The sun shone down and I woke feeling like I had hardly slept, I could not seem to remember how or when I had gotten home. I shook off the tiredness and got out of bed, aching. Age does these things to you, I thought. I remembered the promise I made to myself and laughed at the conversations I had carefully mapped out in my head. I pulled my clothes on, still in a daze.
It was a serene morning and despite the tiredness, I glided effortlessly to the park and did my usual morning run. I arrived at my usual bench, impressed at myself, for I, had beat my own time. Must have been the anticipation I thought. I patted myself on the shoulders anyway.
I froze when I saw her. She was approaching the bench in her usual trot and I started sweating. I wiped it off and took a big gulp of water and with all my might put a smile on my face. She stared blankly through me and ran past without a smile. I frowned, discouraged. This talking thing was not going to be as easy as I thought.
I started running beside her and coughed up the words good morning, but her music must have been too loud. She did not hear me. So I just continued running by her side, at her pace.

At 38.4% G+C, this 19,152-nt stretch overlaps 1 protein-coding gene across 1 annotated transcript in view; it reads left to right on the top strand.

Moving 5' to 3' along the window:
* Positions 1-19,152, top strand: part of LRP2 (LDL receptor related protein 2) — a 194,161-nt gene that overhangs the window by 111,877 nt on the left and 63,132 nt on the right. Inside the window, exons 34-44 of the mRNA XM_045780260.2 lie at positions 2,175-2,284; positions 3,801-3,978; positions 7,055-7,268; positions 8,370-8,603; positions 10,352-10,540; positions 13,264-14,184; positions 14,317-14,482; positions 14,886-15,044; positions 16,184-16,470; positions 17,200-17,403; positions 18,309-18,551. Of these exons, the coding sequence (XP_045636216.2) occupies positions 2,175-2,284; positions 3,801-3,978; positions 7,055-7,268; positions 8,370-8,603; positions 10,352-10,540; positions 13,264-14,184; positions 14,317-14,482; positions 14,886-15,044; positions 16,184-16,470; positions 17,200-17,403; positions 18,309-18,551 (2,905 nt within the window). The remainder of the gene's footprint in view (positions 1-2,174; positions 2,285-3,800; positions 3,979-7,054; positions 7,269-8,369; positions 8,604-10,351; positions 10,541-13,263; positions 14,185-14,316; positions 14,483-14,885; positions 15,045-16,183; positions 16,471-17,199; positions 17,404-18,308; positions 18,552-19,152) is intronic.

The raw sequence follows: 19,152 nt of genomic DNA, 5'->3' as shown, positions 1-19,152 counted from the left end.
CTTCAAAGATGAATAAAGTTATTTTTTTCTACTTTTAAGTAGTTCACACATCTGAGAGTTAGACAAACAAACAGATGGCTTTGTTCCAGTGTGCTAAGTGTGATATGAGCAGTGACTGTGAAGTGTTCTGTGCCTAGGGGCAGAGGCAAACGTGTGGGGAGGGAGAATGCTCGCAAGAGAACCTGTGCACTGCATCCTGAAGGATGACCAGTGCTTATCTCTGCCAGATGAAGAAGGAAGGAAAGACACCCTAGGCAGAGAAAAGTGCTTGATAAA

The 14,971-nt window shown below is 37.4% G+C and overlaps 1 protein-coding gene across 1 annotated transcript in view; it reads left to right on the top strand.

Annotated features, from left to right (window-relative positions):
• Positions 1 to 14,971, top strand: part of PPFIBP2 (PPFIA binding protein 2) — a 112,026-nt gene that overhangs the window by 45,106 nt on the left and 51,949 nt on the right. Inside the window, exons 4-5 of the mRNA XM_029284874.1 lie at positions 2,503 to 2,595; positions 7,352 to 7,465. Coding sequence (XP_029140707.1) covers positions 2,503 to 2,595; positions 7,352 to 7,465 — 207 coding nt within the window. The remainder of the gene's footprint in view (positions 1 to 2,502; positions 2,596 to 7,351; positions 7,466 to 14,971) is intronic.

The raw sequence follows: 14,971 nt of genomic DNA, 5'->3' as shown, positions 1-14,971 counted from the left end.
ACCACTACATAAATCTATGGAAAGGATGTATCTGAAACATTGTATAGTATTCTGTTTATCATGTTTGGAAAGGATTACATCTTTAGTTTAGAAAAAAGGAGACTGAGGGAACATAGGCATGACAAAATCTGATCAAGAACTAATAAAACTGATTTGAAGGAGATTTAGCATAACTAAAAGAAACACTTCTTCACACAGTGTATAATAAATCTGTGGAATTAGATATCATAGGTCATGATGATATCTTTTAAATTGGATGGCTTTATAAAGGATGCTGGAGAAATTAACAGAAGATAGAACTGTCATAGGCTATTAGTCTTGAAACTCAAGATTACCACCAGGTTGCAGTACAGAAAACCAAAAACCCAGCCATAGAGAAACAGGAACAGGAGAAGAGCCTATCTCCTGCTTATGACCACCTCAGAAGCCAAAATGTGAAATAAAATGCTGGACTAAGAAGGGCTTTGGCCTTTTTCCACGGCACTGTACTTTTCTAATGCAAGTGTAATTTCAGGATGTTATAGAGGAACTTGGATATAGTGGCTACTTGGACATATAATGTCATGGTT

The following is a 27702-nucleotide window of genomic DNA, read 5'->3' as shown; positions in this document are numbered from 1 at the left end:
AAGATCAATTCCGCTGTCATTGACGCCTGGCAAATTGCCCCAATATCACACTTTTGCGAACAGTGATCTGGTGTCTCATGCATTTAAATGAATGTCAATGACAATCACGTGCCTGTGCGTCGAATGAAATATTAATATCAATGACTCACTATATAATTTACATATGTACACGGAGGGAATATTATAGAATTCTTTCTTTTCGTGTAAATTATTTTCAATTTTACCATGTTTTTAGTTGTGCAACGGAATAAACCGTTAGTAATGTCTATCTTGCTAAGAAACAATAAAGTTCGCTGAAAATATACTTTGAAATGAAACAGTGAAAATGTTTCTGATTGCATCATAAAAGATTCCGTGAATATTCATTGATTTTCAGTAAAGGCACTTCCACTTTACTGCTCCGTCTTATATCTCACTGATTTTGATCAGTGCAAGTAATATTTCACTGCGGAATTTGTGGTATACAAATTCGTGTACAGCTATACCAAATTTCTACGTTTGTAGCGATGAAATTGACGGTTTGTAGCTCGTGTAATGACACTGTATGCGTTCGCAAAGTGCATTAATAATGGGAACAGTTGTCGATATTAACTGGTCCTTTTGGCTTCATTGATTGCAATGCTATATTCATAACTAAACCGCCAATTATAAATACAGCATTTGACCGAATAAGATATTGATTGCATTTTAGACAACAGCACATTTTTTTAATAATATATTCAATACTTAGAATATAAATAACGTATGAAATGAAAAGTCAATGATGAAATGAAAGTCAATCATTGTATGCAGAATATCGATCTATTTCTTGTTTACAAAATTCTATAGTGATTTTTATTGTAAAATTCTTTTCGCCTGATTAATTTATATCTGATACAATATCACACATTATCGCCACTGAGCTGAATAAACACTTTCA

A cyclist rode past and she waved. He waved back. I was slightly annoyed at the attention he got.
I told her my name, and asked her for hers.
I coughed loudly to get her attention.
She remained oblivious to my presence.I stopped running and sighed. I decided to head off home, and try again tomorrow. Or maybe I should take up cycling instead.
I ran up to the traffic light and a motorcyclist screeched to a stop.
Its brakes screamed.
The screaming brakes echoed in my head. I heard the sound of the ambulance, and the ringing telephone. I remembered the pain that shot through my arm when I tried to reach for it. I remembered not being able to move.
I remembered feeling safe, the black metal wrapped tightly around my body. I was shivering and I cowered lower into my seat to hide from the cold outside. I saw the men outside, shouting, knocking, as if trying to retrieve me.
I closed my eyes protected from the outside by the fading music.
Shadows, loomed before I saw black.
I looked by up at the red light.
And then I smiled. No wonder she could not see me.
I had left my body behind.